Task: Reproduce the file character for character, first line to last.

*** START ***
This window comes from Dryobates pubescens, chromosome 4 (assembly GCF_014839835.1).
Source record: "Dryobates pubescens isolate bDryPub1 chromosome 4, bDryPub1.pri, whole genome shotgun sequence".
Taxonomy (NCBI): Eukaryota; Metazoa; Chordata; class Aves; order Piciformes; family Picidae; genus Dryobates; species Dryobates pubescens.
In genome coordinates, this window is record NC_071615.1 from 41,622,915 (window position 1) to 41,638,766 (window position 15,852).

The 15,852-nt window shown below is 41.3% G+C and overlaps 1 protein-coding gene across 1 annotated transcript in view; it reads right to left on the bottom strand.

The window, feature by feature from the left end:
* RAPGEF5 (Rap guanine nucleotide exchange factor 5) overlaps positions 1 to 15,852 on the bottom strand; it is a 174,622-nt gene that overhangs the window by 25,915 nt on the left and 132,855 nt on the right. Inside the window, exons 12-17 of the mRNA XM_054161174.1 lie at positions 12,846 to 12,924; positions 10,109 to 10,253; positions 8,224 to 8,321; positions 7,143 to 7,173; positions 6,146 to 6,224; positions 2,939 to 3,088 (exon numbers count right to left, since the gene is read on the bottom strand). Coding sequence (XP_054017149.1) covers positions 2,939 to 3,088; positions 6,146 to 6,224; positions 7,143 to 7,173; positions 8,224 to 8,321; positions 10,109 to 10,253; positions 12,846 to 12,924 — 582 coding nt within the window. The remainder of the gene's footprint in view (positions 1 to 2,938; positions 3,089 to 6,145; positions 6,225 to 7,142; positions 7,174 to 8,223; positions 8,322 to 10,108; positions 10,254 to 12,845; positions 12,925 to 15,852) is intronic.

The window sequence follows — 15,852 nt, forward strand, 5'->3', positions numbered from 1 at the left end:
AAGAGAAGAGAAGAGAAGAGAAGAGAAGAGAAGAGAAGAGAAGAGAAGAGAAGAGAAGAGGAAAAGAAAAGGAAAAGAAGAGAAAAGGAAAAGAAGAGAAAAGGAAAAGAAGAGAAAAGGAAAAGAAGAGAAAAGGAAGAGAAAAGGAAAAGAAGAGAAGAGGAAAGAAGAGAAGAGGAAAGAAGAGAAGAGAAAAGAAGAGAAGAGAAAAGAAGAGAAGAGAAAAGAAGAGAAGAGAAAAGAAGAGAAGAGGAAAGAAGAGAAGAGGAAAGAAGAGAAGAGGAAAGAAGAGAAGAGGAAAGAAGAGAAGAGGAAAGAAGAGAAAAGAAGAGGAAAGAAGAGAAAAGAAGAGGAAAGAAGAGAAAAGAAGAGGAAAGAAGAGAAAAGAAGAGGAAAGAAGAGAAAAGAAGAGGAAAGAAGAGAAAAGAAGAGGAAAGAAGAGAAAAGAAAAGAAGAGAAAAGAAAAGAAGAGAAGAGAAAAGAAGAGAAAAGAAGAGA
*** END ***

This window comes from Dryobates pubescens, chromosome 4 (assembly GCF_014839835.1).
Source record: "Dryobates pubescens isolate bDryPub1 chromosome 4, bDryPub1.pri, whole genome shotgun sequence".
Taxonomy (NCBI): Eukaryota; Metazoa; Chordata; class Aves; order Piciformes; family Picidae; genus Dryobates; species Dryobates pubescens.
In genome coordinates, this window is record NC_071615.1 from 41,622,915 (window position 1) to 41,638,766 (window position 15,852).

The 15,852-nt window shown below is 41.3% G+C and overlaps 1 protein-coding gene across 1 annotated transcript in view; it reads right to left on the bottom strand.

The window, feature by feature from the left end:
* RAPGEF5 (Rap guanine nucleotide exchange factor 5) overlaps positions 1 to 15,852 on the bottom strand; it is a 174,622-nt gene that overhangs the window by 25,915 nt on the left and 132,855 nt on the right. Inside the window, exons 12-17 of the mRNA XM_054161174.1 lie at positions 12,846 to 12,924; positions 10,109 to 10,253; positions 8,224 to 8,321; positions 7,143 to 7,173; positions 6,146 to 6,224; positions 2,939 to 3,088 (exon numbers count right to left, since the gene is read on the bottom strand). Coding sequence (XP_054017149.1) covers positions 2,939 to 3,088; positions 6,146 to 6,224; positions 7,143 to 7,173; positions 8,224 to 8,321; positions 10,109 to 10,253; positions 12,846 to 12,924 — 582 coding nt within the window. The remainder of the gene's footprint in view (positions 1 to 2,938; positions 3,089 to 6,145; positions 6,225 to 7,142; positions 7,174 to 8,223; positions 8,322 to 10,108; positions 10,254 to 12,845; positions 12,925 to 15,852) is intronic.

The window sequence follows — 15,852 nt, forward strand, 5'->3', positions numbered from 1 at the left end:
AAGAGAAGAGAAGAGAAGAGAAGAGAAGAGAAGAGAAGAGAAGAGAAGAGAAGAGAAGAGGAAAAGAAAAGGAAAAGAAGAGAAAAGGAAAAGAAGAGAAAAGGAAAAGAAGAGAAAAGGAAAAGAAGAGAAAAGGAAGAGAAAAGGAAAAGAAGAGAAGAGGAAAGAAGAGAAGAGGAAAGAAGAGAAGAGAAAAGAAGAGAAGAGAAAAGAAGAGAAGAGAAAAGAAGAGAAGAGAAAAGAAGAGAAGAGGAAAGAAGAGAAGAGGAAAGAAGAGAAGAGGAAAGAAGAGAAGAGGAAAGAAGAGAAGAGGAAAGAAGAGAAAAGAAGAGGAAAGAAGAGAAAAGAAGAGGAAAGAAGAGAAAAGAAGAGGAAAGAAGAGAAAAGAAGAGGAAAGAAGAGAAAAGAAGAGGAAAGAAGAGAAAAGAAGAGGAAAGAAGAGAAAAGAAAAGAAGAGAAAAGAAAAGAAGAGAAGAGAAAAGAAGAGAAAAGAAGAGA